• Lee, didn’t know Brinton could juggle. He was a man of many talents!

    • Elizabeth Bird says:

      I swear to god, Lee, I am going to make it down to Florida and get every last single story out of you. One of these days, Lee, one of these days.

  9. I’d always said if I’d had a son, I would have named him Obadiah. In large part because of these books. Nickname Obi. How cute is that?!?

  10. Also, the Turkle books are not circulating at the NYPL! Anything you can do to change that?

  11. Thanks!

  12. Harriet M. Clem says:

    As his hometown (Alliance, OH) librarian, I watched Brinton give programs for many children. He had trained in theatre and was terrific with kids. He was named for his maternal grandfather, Daniel Brinton Cassaday. I’m sure his ghost still roams Santa Fe, NM, which he loved. And so did I. It is wonderful to hear your comments about Brinton AND about his books. Did you readers notice that he drew a picture of himself in The Sky Dog??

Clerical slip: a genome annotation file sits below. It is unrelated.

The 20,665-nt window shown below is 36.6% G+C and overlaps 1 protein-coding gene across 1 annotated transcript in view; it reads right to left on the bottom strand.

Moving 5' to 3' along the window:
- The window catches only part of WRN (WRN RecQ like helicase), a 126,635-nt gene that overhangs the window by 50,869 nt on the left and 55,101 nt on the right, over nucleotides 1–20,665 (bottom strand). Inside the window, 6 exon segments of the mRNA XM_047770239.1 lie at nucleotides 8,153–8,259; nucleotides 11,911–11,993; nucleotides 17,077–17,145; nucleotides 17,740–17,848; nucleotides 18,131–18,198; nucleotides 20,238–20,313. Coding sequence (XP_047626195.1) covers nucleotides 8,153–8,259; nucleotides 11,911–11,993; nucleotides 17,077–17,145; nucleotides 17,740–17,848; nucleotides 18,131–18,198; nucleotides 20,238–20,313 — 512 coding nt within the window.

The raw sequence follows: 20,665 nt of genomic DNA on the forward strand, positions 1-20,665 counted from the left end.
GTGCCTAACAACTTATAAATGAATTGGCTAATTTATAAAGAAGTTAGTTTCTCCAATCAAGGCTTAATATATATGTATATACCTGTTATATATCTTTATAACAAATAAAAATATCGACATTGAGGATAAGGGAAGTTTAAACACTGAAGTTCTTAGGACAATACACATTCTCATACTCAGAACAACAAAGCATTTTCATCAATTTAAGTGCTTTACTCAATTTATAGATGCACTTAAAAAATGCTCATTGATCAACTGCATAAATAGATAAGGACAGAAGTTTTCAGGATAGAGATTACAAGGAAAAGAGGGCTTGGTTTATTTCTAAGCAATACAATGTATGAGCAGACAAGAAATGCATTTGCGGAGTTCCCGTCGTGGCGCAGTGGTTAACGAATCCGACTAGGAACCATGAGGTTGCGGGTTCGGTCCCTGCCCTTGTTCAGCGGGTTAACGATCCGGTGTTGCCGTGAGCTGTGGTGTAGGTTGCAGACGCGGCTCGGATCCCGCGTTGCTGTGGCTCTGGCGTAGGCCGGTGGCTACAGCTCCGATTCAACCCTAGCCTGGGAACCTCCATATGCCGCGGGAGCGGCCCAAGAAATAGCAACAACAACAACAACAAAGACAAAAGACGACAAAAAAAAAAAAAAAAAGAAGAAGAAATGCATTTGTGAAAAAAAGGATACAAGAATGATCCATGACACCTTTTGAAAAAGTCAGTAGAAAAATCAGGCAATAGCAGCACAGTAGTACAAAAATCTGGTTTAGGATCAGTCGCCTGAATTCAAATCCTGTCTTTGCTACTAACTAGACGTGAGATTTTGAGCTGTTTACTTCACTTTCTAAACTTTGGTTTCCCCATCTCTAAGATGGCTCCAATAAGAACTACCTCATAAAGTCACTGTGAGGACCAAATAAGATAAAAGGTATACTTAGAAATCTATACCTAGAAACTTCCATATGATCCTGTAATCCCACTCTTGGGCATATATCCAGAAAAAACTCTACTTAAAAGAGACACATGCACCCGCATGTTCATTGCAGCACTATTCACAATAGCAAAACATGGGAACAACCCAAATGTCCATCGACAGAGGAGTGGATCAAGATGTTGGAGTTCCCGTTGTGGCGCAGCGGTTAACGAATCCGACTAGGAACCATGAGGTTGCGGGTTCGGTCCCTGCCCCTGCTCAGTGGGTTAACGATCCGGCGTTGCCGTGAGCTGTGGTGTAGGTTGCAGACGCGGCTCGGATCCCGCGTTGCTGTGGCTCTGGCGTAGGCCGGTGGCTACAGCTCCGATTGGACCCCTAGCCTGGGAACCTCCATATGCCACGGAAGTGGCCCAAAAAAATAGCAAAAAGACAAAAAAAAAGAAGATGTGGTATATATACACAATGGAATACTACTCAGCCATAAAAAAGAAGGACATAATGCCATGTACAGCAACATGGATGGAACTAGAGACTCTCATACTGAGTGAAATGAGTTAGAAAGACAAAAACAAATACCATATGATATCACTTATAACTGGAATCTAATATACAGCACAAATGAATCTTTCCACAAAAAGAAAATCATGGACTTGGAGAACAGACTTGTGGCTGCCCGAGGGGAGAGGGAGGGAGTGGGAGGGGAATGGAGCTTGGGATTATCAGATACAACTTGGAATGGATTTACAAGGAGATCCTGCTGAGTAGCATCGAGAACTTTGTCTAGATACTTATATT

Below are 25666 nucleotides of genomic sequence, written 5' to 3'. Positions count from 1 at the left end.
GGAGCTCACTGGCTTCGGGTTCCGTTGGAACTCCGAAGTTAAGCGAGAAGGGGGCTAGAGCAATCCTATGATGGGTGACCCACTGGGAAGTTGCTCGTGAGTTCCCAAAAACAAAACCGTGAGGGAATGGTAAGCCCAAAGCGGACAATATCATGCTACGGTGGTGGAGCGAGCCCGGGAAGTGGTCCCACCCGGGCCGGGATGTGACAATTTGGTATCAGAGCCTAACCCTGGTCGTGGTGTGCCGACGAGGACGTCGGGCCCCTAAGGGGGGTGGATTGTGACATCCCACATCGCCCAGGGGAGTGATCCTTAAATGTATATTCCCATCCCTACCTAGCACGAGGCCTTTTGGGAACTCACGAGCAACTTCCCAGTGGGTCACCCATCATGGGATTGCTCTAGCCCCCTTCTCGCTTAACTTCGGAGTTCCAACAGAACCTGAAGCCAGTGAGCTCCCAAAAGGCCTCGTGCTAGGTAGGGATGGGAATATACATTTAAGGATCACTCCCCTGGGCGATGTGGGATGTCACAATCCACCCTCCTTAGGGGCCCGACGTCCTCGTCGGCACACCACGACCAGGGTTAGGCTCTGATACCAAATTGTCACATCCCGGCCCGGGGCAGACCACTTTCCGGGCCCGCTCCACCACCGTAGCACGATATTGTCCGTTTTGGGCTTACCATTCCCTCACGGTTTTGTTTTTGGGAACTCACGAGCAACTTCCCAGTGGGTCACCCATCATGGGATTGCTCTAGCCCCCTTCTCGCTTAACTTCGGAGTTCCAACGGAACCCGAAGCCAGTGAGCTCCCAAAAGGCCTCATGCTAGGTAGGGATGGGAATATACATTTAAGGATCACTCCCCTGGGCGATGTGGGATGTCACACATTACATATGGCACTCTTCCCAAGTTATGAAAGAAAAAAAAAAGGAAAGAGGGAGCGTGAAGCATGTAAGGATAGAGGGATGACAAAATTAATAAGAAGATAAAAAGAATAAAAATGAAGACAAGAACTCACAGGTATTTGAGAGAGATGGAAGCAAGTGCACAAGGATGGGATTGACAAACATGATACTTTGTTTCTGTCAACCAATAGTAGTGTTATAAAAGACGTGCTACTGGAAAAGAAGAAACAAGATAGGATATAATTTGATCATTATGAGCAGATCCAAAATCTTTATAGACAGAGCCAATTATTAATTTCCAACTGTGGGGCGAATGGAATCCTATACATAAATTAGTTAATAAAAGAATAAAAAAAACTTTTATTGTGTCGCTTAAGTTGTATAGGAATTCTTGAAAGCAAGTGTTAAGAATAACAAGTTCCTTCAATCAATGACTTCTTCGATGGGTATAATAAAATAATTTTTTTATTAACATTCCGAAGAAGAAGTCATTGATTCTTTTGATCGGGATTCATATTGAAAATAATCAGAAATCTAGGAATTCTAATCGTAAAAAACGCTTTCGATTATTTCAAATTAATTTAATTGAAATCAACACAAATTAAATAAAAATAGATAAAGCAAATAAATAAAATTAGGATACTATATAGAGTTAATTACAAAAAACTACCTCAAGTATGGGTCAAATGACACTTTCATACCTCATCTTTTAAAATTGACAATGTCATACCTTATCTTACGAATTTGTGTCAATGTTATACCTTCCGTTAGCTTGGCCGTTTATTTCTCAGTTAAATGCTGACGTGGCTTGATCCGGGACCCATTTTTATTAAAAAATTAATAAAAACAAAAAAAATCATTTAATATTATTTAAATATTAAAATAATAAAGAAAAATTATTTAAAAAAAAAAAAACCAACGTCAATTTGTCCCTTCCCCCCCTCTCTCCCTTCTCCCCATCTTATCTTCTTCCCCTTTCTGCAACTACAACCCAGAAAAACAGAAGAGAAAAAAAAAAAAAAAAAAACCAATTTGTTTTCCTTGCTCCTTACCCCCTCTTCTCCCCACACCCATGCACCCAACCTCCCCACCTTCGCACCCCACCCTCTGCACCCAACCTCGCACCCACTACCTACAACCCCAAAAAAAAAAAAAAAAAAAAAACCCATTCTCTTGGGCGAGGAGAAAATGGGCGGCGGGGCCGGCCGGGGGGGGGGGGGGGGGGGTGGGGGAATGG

13. A big thank you from QuakerBooks for mentioning us and linking to our site- We are always happy to hear about new books with Quakers prominent in them. We find they are amazingly difficult to discover….
    One we just heard of is Each Kindness by Jcqueline Woodson with beautiful illustrations based on Haddonfield Friends School by E B Lewis.
    The oddly named Beautiful Feet books have reissued two of the Obadiah books, and Penguin still publish the other.

  14. Always loved Thee, Hannah as a child. Wonder if that’s in any way responsible for *me* ending up at that small Quaker college. Hmmm.